However, even then, buying a car or home above your financial means is an all too common issue.
You want a payment that can easily fit within your budget and have enough flexibility to account for any interest rate increases or unexpected events.
Before purchasing my home, I calculated my potential monthly payment should the interest rate triple (call me cautious).
At the time of the purchase, interest rates were at an all-time low, so the odds of them increasing in the future were relatively high.
I was also a single-income household in those days and wanted to make sure I’d not find myself in hot water when they eventually went back up.
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6. Keep A Positive Balance
Spend less than you earn; sometimes, it’s as simple as that.
I am always in shock when I see friends complaining about covering their upcoming rent, yet two days later, they buy unnecessary bottles of wine, takeout, or a new pair of shoes.
Always aim for a positive figure at the end of the month and stick to your budget to ensure you achieve that goal.
7. Balance Your Money
Always try your best to balance your money.
I like to look at money as a series of different category boxes.
Each box has a specific budget.
If something unexpected comes up in one category that blows its budget, I quickly like to see where I can pull extra resources.
Taking the money from my savings account to cover these expenses is always the last option on my list.
Do you have an unexpected medical bill or a leaking sink that needs repair?
Where can you cut back on it? Which areas can take a hit until you’ve paid that bill?
- Review your restaurant budget and clothing allowance, or maybe skip that upcoming concert.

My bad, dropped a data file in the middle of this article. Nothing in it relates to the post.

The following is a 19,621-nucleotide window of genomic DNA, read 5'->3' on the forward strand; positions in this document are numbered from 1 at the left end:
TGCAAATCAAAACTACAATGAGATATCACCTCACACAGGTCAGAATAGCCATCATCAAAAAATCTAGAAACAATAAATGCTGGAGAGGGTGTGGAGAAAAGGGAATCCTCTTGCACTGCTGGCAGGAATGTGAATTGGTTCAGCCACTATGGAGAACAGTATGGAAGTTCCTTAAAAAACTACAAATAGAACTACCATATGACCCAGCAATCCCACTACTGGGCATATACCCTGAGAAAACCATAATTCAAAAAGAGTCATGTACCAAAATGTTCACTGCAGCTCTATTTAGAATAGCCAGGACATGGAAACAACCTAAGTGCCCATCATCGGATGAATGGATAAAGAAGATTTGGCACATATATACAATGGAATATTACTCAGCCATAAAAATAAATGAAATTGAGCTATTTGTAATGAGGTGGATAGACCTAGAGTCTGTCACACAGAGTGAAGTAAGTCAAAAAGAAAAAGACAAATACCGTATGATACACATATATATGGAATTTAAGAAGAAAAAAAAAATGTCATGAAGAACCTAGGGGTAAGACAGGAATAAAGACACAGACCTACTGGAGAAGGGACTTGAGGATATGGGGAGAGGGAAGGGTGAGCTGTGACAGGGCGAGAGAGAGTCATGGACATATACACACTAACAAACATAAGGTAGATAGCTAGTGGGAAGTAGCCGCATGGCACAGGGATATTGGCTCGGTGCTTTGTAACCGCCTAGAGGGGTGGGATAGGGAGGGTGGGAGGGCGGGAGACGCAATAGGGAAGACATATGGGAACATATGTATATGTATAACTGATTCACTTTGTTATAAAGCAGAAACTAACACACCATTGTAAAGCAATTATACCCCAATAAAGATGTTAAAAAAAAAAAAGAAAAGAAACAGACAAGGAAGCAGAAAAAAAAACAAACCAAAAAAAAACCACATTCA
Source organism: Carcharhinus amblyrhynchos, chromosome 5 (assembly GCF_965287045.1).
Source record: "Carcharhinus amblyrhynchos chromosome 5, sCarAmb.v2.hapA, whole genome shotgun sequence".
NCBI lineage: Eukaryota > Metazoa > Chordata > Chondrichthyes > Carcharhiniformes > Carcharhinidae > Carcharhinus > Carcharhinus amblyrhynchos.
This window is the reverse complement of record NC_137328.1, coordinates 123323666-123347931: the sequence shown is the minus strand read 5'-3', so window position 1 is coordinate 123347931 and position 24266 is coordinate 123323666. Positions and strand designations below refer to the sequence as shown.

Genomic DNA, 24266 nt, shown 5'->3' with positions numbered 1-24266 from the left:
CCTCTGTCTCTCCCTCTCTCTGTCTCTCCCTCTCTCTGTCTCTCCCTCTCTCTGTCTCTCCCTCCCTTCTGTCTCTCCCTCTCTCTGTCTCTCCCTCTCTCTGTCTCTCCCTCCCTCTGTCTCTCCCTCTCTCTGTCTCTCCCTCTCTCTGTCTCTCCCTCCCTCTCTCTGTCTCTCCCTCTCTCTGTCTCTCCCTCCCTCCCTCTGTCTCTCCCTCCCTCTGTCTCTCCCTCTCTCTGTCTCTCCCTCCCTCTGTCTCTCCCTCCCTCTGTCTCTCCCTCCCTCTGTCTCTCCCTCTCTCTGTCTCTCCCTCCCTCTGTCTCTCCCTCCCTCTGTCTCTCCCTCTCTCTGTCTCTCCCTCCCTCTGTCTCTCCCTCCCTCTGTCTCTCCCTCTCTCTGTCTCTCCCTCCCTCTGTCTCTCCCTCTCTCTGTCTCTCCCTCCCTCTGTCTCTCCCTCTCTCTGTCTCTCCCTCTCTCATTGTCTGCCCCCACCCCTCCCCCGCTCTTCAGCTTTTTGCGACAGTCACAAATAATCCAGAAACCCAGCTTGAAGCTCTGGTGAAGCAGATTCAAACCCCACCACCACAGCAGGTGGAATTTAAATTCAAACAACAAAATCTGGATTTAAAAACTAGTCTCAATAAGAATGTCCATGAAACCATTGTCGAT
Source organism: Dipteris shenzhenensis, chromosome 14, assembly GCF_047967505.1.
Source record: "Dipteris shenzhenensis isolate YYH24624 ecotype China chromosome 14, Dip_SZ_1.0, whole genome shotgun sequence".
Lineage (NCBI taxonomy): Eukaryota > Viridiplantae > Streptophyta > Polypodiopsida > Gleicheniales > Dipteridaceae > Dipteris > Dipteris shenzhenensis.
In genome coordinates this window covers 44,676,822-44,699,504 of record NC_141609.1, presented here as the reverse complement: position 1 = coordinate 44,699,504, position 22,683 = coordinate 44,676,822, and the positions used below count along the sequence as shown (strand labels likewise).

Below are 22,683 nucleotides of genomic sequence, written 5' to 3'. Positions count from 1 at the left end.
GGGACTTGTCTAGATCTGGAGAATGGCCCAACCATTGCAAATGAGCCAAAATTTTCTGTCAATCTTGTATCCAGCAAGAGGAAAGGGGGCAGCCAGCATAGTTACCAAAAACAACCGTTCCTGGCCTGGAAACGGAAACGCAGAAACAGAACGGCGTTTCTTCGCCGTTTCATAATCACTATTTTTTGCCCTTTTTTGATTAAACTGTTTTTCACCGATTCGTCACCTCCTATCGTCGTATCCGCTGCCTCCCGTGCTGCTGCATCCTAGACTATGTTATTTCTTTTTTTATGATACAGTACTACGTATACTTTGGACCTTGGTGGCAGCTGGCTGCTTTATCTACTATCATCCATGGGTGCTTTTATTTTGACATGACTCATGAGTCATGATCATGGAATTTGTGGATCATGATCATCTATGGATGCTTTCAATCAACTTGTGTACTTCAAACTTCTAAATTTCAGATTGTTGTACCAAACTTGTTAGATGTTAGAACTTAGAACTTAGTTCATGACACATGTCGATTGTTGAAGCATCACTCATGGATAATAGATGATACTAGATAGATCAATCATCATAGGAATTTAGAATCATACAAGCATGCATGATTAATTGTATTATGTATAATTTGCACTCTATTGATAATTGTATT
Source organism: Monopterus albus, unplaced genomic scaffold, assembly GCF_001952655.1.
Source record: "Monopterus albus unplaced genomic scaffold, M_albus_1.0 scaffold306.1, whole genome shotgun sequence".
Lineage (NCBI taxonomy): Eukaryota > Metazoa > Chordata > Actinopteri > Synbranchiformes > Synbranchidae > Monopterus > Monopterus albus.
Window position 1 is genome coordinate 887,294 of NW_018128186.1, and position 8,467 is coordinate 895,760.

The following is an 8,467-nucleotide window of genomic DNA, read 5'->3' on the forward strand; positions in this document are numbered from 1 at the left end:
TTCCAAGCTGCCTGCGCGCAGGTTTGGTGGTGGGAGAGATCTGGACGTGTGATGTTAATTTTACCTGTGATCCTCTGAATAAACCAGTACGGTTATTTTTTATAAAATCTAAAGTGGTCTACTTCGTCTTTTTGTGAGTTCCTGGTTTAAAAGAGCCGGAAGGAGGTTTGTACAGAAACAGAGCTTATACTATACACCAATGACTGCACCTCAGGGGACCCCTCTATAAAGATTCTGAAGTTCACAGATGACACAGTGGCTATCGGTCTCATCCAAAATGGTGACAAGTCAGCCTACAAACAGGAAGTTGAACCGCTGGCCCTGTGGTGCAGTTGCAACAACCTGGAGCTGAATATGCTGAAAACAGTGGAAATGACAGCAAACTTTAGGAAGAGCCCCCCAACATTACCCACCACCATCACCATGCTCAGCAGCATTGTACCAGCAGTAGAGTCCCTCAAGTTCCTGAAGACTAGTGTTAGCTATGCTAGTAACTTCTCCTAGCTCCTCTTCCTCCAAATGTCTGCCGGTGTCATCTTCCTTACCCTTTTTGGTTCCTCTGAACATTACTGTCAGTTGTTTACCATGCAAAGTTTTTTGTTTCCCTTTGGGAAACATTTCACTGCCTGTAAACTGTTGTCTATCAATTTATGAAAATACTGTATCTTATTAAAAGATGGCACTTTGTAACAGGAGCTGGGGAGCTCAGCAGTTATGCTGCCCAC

- Anything you are not using that can be sold on Marketplace?
- You can also try a no-spend month or a pantry challenge to come up with the missing dollars.
By balancing your funds and not immediately turning to your savings account, you learn to prioritize what’s important and build great financial habits.
8. Have A Dream
Set a financial goal and watch yourself achieve it.
Nothing gives me a greater sense of accomplishment than hitting a financial milestone I set for myself.
For example, my last goal was to earn an online income, which would allow me to move to Greece.
Some other great goals you can work towards are;
- Dream wedding/Honeymoon
- Down payment on a home
- Starting a business venture
- First emergency fund
- Save a milestone amount like $25,000
- Early retirement
Make your pick and start working towards that dream.
Once you gain momentum, you will be eager to begin setting other goals.
9. Start Your Emergency Fund
We should expect the unexpected if recent global events have taught us anything.
Having an emergency fund is wise and provides an excellent sense of relief.
Knowing that your family’s needs are covered until you can set a new plan in motion is a comforting thought.
The ultimate goal would be to have enough saved to cover your family’s expenses for a year, but realistically, that is not always possible.
So get started with what you can and aim for at least 3-4 months of living expenses.
The last thing you want to worry about is how you will pay your bills.